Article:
It’s the best time to buy a house for your own use


In the last 40 years that HDFC has been in business, has never seen a better time for the housing sector in India than it is witnessing today. The real estate sector is in a sweet spot as the thrust given to housing has been extremely beneficial not only for developers but also homebuyers and even lenders.

Advantage end-user
Though there has been a minor increase in interest rates recently, they are still quite low compared to 2011-12. The prevailing rate of interest at HDFC is 8.55% (8.50% for women) for home loans up to Rs 30 lakh. A borrower is eligible for tax deduction of Rs 2 lakh on the interest paid on home loans under Section 24B and Rs 1.5 lakh on principal paid under Section 80C.

Additionally, if one has availed the loan under the Pradhan Mantri Awas Yojana (PMAY) scheme, then one is eligible for subsidy between Rs 2.30 lakh and Rs 2.67 lakh, which is adjusted against the principal outstanding amount. This could reduce the effective interest rate on the loan to less than 4%, which is phenomenal.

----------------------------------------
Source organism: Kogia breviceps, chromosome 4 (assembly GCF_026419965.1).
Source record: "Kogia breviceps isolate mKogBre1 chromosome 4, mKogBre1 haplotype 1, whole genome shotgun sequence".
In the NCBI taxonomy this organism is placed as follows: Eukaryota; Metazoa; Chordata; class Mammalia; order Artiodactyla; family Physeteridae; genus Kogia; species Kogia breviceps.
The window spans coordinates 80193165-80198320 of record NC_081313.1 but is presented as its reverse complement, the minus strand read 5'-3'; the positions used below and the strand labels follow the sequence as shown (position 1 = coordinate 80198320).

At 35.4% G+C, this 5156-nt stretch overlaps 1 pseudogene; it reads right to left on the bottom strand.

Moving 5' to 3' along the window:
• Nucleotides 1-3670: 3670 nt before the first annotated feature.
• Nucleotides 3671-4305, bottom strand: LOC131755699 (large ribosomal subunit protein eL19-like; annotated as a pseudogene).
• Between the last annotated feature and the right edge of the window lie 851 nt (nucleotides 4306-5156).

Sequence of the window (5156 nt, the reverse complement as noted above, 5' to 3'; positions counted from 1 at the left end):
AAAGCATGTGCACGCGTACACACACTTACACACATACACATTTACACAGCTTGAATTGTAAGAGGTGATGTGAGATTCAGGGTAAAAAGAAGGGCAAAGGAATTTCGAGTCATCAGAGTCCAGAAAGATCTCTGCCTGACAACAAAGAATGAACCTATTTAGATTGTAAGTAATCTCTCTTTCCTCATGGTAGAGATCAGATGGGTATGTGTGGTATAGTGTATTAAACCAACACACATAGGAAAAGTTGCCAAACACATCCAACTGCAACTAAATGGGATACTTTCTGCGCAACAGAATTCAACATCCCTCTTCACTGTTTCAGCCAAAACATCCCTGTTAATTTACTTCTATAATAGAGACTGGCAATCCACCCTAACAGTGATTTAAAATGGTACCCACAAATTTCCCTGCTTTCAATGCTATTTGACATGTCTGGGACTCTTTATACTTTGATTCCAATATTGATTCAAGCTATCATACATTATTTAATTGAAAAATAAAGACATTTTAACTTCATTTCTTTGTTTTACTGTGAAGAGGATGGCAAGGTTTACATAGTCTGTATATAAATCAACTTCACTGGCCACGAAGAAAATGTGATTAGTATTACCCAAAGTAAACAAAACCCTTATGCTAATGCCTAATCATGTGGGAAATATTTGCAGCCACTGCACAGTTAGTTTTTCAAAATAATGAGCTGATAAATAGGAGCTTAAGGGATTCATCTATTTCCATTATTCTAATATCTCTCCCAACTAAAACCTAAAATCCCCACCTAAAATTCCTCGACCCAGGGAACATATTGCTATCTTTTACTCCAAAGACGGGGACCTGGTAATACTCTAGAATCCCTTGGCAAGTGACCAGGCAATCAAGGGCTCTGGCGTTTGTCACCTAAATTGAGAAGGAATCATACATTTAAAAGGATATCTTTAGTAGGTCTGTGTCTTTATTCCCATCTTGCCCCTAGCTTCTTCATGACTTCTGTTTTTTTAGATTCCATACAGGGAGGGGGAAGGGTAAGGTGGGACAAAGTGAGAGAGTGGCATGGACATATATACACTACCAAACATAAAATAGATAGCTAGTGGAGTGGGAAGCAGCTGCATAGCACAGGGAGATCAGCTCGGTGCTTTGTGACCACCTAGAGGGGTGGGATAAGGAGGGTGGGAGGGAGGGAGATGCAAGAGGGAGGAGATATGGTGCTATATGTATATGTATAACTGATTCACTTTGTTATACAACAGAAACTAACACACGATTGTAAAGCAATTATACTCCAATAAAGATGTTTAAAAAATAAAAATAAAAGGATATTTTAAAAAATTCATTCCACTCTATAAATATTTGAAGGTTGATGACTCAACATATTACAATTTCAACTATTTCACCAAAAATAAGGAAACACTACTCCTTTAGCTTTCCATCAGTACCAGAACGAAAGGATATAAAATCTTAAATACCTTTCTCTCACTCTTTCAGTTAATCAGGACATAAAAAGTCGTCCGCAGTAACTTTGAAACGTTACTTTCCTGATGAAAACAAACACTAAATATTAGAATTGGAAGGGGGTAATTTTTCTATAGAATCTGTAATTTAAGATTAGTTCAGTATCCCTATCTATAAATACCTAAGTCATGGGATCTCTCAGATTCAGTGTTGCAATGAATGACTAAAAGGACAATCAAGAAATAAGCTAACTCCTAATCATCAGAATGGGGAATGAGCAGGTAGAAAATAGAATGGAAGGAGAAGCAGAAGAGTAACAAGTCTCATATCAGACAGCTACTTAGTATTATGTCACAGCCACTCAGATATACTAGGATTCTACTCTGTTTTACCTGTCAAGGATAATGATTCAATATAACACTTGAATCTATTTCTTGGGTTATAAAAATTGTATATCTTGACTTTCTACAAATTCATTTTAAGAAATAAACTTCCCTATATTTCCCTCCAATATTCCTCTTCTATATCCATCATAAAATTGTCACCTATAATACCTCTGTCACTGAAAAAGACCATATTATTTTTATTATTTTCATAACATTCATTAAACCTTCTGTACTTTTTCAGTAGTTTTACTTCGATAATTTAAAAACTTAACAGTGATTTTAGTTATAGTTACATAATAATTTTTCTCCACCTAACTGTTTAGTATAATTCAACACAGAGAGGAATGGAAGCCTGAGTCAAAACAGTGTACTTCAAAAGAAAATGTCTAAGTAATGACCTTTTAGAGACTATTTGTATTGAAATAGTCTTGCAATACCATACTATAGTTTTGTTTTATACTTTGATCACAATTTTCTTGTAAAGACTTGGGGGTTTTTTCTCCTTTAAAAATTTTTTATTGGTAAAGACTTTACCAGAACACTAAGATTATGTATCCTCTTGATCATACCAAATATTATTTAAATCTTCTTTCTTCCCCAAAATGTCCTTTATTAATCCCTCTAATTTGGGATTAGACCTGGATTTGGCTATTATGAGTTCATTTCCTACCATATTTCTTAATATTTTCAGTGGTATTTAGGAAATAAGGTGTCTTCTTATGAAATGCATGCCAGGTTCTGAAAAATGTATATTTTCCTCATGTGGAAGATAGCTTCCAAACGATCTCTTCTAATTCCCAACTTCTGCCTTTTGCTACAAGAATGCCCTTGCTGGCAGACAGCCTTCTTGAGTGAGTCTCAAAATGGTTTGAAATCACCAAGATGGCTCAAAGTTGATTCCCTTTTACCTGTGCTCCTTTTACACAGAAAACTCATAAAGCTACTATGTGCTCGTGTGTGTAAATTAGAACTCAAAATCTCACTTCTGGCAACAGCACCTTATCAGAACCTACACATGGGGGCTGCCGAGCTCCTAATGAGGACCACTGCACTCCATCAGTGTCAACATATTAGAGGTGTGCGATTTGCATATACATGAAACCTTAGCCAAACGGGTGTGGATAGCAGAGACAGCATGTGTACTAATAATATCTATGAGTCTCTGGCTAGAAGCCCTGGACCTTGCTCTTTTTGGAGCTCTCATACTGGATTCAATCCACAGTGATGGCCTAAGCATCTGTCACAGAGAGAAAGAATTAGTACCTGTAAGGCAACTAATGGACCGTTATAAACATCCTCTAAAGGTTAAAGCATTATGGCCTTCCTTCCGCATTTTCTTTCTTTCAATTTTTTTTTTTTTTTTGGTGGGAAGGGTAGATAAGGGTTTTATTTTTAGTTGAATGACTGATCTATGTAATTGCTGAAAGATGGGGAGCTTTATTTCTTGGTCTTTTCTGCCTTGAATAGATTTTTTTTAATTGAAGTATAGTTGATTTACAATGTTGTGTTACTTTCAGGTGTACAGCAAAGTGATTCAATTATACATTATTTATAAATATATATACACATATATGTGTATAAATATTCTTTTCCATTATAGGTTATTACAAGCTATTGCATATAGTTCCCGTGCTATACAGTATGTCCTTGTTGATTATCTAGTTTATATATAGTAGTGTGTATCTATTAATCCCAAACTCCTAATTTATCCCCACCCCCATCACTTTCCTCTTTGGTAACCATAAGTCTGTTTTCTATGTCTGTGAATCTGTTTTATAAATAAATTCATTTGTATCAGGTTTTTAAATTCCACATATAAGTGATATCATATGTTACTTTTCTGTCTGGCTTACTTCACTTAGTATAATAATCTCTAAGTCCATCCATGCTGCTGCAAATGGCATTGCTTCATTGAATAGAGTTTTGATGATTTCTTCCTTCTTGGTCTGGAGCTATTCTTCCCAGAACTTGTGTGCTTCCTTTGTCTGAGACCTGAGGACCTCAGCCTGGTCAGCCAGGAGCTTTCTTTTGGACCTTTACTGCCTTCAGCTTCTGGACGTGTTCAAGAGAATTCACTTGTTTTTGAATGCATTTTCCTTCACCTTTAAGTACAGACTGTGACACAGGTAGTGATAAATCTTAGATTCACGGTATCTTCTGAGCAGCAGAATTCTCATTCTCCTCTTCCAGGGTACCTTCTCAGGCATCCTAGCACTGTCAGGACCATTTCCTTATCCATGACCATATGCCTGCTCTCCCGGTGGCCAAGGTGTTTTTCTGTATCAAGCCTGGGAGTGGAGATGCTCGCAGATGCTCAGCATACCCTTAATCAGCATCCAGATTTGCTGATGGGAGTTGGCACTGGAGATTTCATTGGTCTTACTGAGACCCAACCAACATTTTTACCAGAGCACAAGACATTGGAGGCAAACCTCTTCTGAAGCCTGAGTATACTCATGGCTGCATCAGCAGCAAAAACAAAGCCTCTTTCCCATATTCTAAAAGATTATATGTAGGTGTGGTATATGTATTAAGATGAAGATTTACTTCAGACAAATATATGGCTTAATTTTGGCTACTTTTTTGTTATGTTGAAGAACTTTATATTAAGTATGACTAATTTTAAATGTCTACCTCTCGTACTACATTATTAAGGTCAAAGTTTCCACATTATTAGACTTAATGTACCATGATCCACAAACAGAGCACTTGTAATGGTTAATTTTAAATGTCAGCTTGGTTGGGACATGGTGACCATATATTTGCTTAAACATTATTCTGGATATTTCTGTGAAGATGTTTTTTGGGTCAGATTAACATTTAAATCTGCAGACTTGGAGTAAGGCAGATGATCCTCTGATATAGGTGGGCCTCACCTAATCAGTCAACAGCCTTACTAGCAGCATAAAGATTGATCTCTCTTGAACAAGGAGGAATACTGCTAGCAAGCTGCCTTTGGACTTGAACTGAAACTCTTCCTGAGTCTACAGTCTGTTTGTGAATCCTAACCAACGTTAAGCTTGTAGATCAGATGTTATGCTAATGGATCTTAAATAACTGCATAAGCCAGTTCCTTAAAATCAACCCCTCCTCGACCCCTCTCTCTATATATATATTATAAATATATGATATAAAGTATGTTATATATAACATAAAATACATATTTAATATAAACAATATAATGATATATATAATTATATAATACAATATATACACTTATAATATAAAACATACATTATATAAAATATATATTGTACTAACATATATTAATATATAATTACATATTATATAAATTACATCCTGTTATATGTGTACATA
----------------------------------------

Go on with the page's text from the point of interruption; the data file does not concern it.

The schemes for EWS and LIG are available up to 31 March 2022 and for MIG up to 31 March 2019. Also, the latest decision to relax the eligibility criteria by increasing the carpet area to 160 sq mt for MIG-I and 200 sq mt for MIG-II reflects the government’s intent to encourage home buyers, especially in smaller towns. With property prices steady, low interest rates, higher income levels, huge subsidies for first-time buyers, fiscal benefits, expected economic growth, etc, this is perhaps the best time for an end user to buy a house.

Investment not an option
As far as the investor is concerned, it may not be very rewarding to invest in real estate now as home buyers may not be eligible for the government benefits if they already own a property. Moreover, real estate is a highly illiquid asset with huge upfront transaction costs, including stamp duty. Given the scenario, it is unrealistic to expect high net returns.

Real estate prices have not really risen in the last two or three years. If we look at the outskirts of big cities, tier II and tier III towns, there is a lot of growth happening. Historically, property prices are a function of demand. India being a large country, there will always be some pockets where prices may remain steady for longer periods and in some pockets, prices may move up depending on the demand-supply situation.


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